Shared decision-making model: This model involves collaboration between healthcare professionals and patients or their families in the decision-making process. It recognizes that patients have the right to be informed, involved, and make decisions about their care. The APN can use this model to engage Mrs. K in discussions about Mr. K’s prognosis, treatment options, and goals of care. By providing clear and understandable information, the APN can support Mrs. K in making informed decisions that align with her preferences and values. The benefits of this model include improved patient satisfaction, increased adherence to treatment plans, and a sense of empowerment for patients and their families. However, the limitations include time constraints, variations in health literacy levels, and potential conflicts when patient preferences differ from medical recommendations.

Clinical decision-making model: This model focuses on using clinical expertise, evidence-based practice, and patient preferences to guide decision-making. It involves gathering relevant information, critically appraising the evidence, and applying it to the individual patient’s situation. The APN can use this model to evaluate Mr. K’s condition, review available treatment options, and determine the most appropriate course of action based on the best available evidence and Mrs. K’s input. The benefits of this model include providing care that is based on scientific evidence and tailored to the patient’s specific needs. However, the limitations include the availability and quality of evidence, time constraints, and the potential for cognitive biases to influence decision-making.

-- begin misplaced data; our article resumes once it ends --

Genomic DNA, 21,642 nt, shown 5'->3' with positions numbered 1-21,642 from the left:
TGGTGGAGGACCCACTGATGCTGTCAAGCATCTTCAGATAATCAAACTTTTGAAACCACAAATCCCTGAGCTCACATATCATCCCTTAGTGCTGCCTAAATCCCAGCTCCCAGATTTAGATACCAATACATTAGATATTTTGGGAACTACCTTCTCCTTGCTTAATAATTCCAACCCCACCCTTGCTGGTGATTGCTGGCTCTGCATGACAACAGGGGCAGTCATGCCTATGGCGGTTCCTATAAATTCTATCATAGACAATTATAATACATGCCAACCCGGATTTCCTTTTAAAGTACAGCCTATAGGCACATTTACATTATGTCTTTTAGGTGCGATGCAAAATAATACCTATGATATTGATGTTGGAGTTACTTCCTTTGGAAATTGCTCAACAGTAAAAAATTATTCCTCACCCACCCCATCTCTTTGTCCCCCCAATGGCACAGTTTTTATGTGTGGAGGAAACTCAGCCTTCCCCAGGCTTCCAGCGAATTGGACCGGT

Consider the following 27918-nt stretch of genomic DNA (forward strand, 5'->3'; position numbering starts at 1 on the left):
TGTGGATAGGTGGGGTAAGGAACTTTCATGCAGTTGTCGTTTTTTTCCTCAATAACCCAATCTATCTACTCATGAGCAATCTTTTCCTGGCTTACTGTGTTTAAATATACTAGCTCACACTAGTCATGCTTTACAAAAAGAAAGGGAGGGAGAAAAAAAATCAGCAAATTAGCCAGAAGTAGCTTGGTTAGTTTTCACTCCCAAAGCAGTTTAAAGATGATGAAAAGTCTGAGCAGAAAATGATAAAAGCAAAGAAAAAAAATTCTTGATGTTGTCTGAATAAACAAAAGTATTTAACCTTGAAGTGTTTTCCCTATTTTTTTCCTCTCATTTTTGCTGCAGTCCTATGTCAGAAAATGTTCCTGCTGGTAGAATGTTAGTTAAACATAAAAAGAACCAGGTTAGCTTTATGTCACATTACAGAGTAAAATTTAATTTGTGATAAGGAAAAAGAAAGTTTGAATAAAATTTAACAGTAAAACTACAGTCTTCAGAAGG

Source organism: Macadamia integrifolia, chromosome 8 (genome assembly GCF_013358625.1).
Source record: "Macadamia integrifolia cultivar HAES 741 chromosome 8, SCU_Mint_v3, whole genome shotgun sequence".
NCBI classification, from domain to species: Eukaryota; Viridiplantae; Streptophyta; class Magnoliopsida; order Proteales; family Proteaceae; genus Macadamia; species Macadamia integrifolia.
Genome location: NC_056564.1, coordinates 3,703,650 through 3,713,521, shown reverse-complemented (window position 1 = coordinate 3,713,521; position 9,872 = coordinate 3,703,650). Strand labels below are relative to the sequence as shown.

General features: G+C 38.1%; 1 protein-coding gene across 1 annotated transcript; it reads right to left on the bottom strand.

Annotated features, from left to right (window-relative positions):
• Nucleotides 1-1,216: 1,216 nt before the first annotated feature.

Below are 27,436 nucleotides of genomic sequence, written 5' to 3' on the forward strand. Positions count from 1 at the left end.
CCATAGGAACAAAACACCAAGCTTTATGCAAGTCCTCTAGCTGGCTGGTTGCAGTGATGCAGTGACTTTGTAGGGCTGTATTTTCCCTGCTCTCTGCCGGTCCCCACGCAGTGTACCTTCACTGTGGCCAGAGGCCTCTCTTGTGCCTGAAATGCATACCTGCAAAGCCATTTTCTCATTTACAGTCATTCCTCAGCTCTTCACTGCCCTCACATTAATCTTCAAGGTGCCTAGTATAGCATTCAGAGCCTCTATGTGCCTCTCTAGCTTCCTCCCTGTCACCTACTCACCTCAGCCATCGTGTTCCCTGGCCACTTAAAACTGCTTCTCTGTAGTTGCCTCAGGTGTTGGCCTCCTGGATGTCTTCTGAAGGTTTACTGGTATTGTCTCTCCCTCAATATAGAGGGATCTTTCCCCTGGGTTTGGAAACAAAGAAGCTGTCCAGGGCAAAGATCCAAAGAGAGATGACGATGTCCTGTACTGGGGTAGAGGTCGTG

b. The rationale for choosing these decision-making models in the case study scenario is as follows:

Ethical decision-making model: Given the complex and sensitive nature of the situation, ethical considerations are crucial. The APN needs to navigate the ethical implications of potential withdrawal of care, ensuring respect for autonomy, beneficence, non-maleficence, and justice. This model provides a structured framework to assess these ethical principles and make informed decisions.

Shared decision-making model: Involving Mrs. K in the decision-making process is essential as she is the primary caregiver and will be deeply affected by the outcome. This model allows the APN to collaborate with Mrs. K, understand her perspectives, and empower her to actively participate in decision-making, ensuring that her values and preferences are respected.

Clinical decision-making model: As a healthcare professional, the APN needs to rely on their clinical expertise and available evidence to make sound decisions. This model provides a systematic approach to gathering and analyzing information, considering treatment options, and tailoring care to the individual patient’s needs.

c. The best decision-making model to use for the APN in this case is the shared decision-making model. Given the emotional and ethical complexity of the situation, it is essential to involve Mrs. K in the decision-making process and respect her autonomy. By engaging in shared decision-making, the APN can provide emotional support to Mrs. K, address her concerns, and ensure that decisions are made collaboratively. This approach promotes patient-centered care, enhances thequality of the decision-making process, and allows for the incorporation of Mrs. K’s values and preferences. It also helps to establish a therapeutic relationship between the APN and Mrs. K, fostering trust and open communication. Considering the emotional connection the APN has with her own spouse, the shared decision-making model can provide a supportive and empathetic approach that acknowledges the APN’s own feelings while focusing on the needs and well-being of Mrs. K and Mr. K.